Last night, I was sitting in my apartment watching “Horton Hears a Who” with my beautiful, sometimes annoying, oh-so-wonderful roommates, when we heard a noise. Looking out the window, we noticed a guy and girl in their little Mitsubishi stuck in a snowdrift. The day’s accumulation of snowflakes made the parking lot impossible to escape via anything without 4-wheel drive. In an effort to end the annoying noise of tires spinning, we threw on some boots and ran outside. Despite the pajama pants and lack of mittens, the Mitsubishi was successfully pushed out of the parking lot in a matter of minutes.
The Mitsubishi was stuck in a snowdrift.
I, too, have been stuck in a snowdrift.
Maybe you can relate. A snowdrift of guilt, one of pain, or a drift of bitterness. Initially, you deny that you’re actually stuck and you press on the gas pedal a little harder hoping to actually make it through. But then you realize you are stuck, and so you alternate forward and reverse, as you turn your wheels slightly. You hope there will be some sort of traction, or that somehow you’ll be able to “unstuck yourself”. And above all, as you sit in your car, stuck in a snowdrift of stress, grief, loneliness, or anger, you desperately hope no one is peering at you through their window. Suddenly, you remember the snow shovel in your trunk and you start frantically shoveling in an effort to “unstuck yourself”. It’s embarrassing really, to be seen in this state of powerlessness. But time goes on, and you realize you alone can’t get yourself out of the problem you’re in.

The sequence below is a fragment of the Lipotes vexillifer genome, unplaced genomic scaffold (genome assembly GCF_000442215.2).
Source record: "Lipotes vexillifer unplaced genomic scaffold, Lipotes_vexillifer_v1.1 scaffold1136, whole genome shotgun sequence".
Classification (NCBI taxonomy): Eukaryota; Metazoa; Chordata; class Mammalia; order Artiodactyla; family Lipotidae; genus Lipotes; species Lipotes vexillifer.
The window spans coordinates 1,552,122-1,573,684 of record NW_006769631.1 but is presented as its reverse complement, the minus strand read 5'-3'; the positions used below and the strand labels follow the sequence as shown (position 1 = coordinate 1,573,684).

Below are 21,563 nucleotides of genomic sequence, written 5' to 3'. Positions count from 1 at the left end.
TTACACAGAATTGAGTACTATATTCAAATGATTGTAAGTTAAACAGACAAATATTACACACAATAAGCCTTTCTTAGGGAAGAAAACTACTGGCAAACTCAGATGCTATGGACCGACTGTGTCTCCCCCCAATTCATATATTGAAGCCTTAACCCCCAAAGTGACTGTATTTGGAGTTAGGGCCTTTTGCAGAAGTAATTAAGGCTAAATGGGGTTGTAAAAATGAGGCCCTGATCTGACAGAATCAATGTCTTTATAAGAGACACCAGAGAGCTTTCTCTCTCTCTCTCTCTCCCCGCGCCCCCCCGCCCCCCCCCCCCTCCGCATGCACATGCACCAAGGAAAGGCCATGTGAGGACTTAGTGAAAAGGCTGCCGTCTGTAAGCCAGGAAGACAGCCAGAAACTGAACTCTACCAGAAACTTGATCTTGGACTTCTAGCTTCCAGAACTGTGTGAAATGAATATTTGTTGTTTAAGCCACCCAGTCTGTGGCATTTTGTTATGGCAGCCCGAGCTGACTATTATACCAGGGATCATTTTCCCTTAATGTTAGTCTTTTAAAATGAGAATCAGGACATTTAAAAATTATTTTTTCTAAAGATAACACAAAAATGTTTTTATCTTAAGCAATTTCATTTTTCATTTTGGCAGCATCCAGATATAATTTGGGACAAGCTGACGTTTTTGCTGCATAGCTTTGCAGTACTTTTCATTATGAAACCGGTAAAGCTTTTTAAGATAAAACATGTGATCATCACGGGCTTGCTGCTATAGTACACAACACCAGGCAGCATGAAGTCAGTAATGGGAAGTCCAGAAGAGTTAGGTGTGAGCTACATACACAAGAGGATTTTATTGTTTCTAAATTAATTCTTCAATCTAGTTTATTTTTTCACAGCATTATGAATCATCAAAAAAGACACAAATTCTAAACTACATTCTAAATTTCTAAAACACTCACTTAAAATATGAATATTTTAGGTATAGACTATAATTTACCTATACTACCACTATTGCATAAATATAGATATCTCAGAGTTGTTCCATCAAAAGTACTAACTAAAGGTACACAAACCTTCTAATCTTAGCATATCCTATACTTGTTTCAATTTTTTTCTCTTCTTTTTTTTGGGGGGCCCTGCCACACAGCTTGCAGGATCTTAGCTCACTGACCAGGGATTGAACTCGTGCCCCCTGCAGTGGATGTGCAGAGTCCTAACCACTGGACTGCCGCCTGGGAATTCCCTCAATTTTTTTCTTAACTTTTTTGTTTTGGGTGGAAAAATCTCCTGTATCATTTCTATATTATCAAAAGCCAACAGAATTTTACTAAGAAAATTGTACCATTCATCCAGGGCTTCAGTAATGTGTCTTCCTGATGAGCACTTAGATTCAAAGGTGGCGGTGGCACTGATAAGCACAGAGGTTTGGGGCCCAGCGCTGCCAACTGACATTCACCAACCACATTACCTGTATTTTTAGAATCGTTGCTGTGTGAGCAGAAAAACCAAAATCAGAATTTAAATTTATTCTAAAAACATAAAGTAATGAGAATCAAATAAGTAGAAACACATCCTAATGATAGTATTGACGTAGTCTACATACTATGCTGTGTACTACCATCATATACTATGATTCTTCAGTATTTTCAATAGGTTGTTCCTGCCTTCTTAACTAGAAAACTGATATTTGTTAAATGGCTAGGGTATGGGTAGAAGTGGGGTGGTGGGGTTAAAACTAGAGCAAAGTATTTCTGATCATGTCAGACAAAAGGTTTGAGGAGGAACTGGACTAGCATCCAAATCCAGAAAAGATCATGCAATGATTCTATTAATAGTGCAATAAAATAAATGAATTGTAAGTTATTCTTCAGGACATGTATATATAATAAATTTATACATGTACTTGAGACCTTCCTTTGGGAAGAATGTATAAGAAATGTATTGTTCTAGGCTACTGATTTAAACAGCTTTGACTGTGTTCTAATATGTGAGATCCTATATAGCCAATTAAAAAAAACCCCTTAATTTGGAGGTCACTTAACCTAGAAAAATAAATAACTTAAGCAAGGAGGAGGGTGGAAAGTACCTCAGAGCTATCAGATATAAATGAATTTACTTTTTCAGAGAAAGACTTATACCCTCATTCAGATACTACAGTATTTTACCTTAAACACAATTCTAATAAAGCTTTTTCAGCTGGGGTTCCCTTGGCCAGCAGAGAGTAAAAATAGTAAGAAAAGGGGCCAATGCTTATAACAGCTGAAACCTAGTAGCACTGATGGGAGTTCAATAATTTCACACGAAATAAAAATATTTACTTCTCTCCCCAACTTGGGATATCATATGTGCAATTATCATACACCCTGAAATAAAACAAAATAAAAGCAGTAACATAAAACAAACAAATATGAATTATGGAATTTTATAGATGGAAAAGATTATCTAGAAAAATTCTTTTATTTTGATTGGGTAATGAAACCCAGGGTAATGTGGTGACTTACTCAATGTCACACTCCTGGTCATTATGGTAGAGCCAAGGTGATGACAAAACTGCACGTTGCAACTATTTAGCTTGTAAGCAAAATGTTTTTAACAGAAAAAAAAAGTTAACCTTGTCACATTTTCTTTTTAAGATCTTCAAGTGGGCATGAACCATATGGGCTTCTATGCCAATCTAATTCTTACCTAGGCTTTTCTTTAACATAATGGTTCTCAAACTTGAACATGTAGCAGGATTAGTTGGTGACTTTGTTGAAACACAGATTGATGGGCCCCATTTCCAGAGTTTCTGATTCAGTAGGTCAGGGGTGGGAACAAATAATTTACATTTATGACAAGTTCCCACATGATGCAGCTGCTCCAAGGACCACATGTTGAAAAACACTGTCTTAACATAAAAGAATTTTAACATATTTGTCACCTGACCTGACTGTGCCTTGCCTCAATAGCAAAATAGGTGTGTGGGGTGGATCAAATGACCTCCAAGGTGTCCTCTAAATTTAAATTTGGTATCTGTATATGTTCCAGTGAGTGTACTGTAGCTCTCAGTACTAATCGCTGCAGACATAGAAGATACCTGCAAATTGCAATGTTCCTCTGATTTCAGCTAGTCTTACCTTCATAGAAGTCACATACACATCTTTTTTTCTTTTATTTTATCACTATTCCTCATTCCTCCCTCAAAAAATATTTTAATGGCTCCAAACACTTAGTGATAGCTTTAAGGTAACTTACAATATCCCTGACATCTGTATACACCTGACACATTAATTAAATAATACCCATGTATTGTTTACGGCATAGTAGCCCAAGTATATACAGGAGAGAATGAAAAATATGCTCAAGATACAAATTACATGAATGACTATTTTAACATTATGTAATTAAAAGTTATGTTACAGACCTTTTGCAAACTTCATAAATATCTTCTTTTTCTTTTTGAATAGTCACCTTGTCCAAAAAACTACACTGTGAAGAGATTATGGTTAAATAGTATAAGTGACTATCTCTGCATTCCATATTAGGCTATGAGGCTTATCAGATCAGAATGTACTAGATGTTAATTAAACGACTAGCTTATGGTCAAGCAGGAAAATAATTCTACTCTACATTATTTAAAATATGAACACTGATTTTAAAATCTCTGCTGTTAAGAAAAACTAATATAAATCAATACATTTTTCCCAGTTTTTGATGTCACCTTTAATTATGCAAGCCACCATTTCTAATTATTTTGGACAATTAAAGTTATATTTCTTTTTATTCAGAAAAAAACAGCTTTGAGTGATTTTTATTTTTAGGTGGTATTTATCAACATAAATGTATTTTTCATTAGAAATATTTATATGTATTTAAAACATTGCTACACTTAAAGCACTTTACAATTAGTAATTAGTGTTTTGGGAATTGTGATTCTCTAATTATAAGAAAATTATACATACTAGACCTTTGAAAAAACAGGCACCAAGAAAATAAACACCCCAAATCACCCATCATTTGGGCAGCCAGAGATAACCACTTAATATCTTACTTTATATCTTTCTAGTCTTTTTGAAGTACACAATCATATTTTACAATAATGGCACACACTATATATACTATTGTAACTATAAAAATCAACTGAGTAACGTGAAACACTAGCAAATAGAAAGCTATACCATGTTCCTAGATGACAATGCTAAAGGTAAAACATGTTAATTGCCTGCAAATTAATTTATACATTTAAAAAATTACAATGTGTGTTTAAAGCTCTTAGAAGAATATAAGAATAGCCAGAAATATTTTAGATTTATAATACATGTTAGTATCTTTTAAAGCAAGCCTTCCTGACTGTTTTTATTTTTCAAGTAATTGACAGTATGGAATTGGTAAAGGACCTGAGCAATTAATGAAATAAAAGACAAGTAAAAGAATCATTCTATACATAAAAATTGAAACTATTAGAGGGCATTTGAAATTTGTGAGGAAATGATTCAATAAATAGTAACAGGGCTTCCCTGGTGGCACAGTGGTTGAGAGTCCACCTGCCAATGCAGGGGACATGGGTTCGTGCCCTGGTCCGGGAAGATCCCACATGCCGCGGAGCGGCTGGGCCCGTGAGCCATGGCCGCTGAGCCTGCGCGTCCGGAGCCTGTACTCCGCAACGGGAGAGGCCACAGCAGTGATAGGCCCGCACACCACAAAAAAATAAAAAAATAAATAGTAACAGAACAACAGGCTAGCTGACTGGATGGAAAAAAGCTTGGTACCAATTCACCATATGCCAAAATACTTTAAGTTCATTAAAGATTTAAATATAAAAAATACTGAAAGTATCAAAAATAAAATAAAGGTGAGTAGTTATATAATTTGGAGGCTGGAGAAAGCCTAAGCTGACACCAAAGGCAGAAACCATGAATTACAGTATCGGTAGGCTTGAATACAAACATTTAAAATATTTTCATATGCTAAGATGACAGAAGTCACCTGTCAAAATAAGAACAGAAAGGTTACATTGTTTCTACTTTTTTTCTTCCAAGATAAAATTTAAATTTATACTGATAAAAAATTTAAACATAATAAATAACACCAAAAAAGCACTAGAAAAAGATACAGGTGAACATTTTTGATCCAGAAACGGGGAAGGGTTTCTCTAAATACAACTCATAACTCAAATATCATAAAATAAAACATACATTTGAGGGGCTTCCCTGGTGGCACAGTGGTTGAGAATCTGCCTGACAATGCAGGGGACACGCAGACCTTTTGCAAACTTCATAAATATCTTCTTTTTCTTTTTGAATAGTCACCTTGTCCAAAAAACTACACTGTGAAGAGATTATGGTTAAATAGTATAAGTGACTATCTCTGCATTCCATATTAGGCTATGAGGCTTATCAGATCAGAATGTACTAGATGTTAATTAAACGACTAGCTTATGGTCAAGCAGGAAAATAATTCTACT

I’ve been in many different snowdrifts. But this I’ve learned…I have only one hope. I can’t always rely on “Galinda the Grand Prix” to plow through the snow. I can’t always get through it on my own. Sometimes I get stuck, and the shovel isn’t big or strong enough for all the snow. Rarely does a stranger help push or pull you out. The snowdrift is often a lonely place to be.
In this loneliness, I’ve learned to genuinely come to God…no pretenses or charades, no denial or accusation. I simply come as I am, messed up and broken. In this snowdrift, eventually I realize I can’t do life on my own. My own attempts have proven cracked and insufficient. So I turn to my Only Hope.
There’s a song that has been on repeat in my iTunes, entitled “The Only Hope” by Bebo Norman. The song is about begging God to take our lives and hold on tight. We have hope for our lives when they’re in the hands of God. It’s a beautiful thing when we finally get to the point of putting our lives in God’s hands. Everyday, several times throughout the day, I have to remind myself of that. God has proven Himself faithful time and again. He doesn’t forget or break His promises. He meets me right where I am, stuck in the snowdrift. In Him, there’s freedom and forgiveness, there’s life and joy. I’m much better off in God’s hands than my own.
But sometimes, you sit stuck in that snowdrift for what seems like forever. I don’t know why. But I hold on to the truth that there’s beauty in the pain, there’s lessons learned in trials. God has come. And God will stay. No matter the reason, the duration, or the perception of the snowdrift, He’s still the only hope for getting ‘unstuck.’
[Please know that I’m not downplaying friends, church family, medicine, counseling, etc.]
Wherever you are, whether you’re stuck in a snowdrift or toasty warm by a fireplace, may you come to learn that God really is our only hope. If you’re in the snowdrift tonight, do not sit in your car twiddling your thumbs. Yes, put your hope in God, but then take measures to get unstuck. If you’re peering through a window at the person stuck, do not turn away. Sooner than later, you’ll be in a drift yourself. So come alongside that person, learn from them and point them to our Only Hope.